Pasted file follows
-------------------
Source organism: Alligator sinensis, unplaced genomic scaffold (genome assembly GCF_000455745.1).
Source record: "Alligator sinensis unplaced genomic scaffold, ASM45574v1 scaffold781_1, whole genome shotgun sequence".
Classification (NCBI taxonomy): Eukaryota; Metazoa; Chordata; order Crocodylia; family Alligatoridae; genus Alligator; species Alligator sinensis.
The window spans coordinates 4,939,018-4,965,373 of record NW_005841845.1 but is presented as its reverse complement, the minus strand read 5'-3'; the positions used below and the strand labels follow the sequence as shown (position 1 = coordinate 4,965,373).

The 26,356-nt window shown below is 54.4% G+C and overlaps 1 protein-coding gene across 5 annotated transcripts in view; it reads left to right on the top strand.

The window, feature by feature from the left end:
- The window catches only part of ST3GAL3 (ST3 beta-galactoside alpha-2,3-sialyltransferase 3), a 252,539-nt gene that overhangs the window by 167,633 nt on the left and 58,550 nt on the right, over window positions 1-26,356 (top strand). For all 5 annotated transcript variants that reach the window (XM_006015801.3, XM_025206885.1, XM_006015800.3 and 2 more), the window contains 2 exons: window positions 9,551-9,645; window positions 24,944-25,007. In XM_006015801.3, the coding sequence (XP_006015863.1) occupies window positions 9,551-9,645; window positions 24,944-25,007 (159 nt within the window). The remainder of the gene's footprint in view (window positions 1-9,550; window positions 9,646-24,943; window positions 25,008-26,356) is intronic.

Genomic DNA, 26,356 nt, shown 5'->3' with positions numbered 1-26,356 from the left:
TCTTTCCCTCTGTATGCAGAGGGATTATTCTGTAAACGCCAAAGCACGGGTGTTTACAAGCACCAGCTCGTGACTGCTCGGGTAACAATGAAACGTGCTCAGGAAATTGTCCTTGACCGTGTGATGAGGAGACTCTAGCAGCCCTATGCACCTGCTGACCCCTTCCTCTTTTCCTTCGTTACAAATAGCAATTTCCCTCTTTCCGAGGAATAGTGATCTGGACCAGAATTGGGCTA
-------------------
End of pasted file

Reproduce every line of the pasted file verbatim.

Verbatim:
Source organism: Alligator sinensis, unplaced genomic scaffold (genome assembly GCF_000455745.1).
Source record: "Alligator sinensis unplaced genomic scaffold, ASM45574v1 scaffold781_1, whole genome shotgun sequence".
Classification (NCBI taxonomy): Eukaryota; Metazoa; Chordata; order Crocodylia; family Alligatoridae; genus Alligator; species Alligator sinensis.
The window spans coordinates 4,939,018-4,965,373 of record NW_005841845.1 but is presented as its reverse complement, the minus strand read 5'-3'; the positions used below and the strand labels follow the sequence as shown (position 1 = coordinate 4,965,373).

The 26,356-nt window shown below is 54.4% G+C and overlaps 1 protein-coding gene across 5 annotated transcripts in view; it reads left to right on the top strand.

The window, feature by feature from the left end:
- The window catches only part of ST3GAL3 (ST3 beta-galactoside alpha-2,3-sialyltransferase 3), a 252,539-nt gene that overhangs the window by 167,633 nt on the left and 58,550 nt on the right, over window positions 1-26,356 (top strand). For all 5 annotated transcript variants that reach the window (XM_006015801.3, XM_025206885.1, XM_006015800.3 and 2 more), the window contains 2 exons: window positions 9,551-9,645; window positions 24,944-25,007. In XM_006015801.3, the coding sequence (XP_006015863.1) occupies window positions 9,551-9,645; window positions 24,944-25,007 (159 nt within the window). The remainder of the gene's footprint in view (window positions 1-9,550; window positions 9,646-24,943; window positions 25,008-26,356) is intronic.

Genomic DNA, 26,356 nt, shown 5'->3' with positions numbered 1-26,356 from the left:
TCTTTCCCTCTGTATGCAGAGGGATTATTCTGTAAACGCCAAAGCACGGGTGTTTACAAGCACCAGCTCGTGACTGCTCGGGTAACAATGAAACGTGCTCAGGAAATTGTCCTTGACCGTGTGATGAGGAGACTCTAGCAGCCCTATGCACCTGCTGACCCCTTCCTCTTTTCCTTCGTTACAAATAGCAATTTCCCTCTTTCCGAGGAATAGTGATCTGGACCAGAATTGGGCTA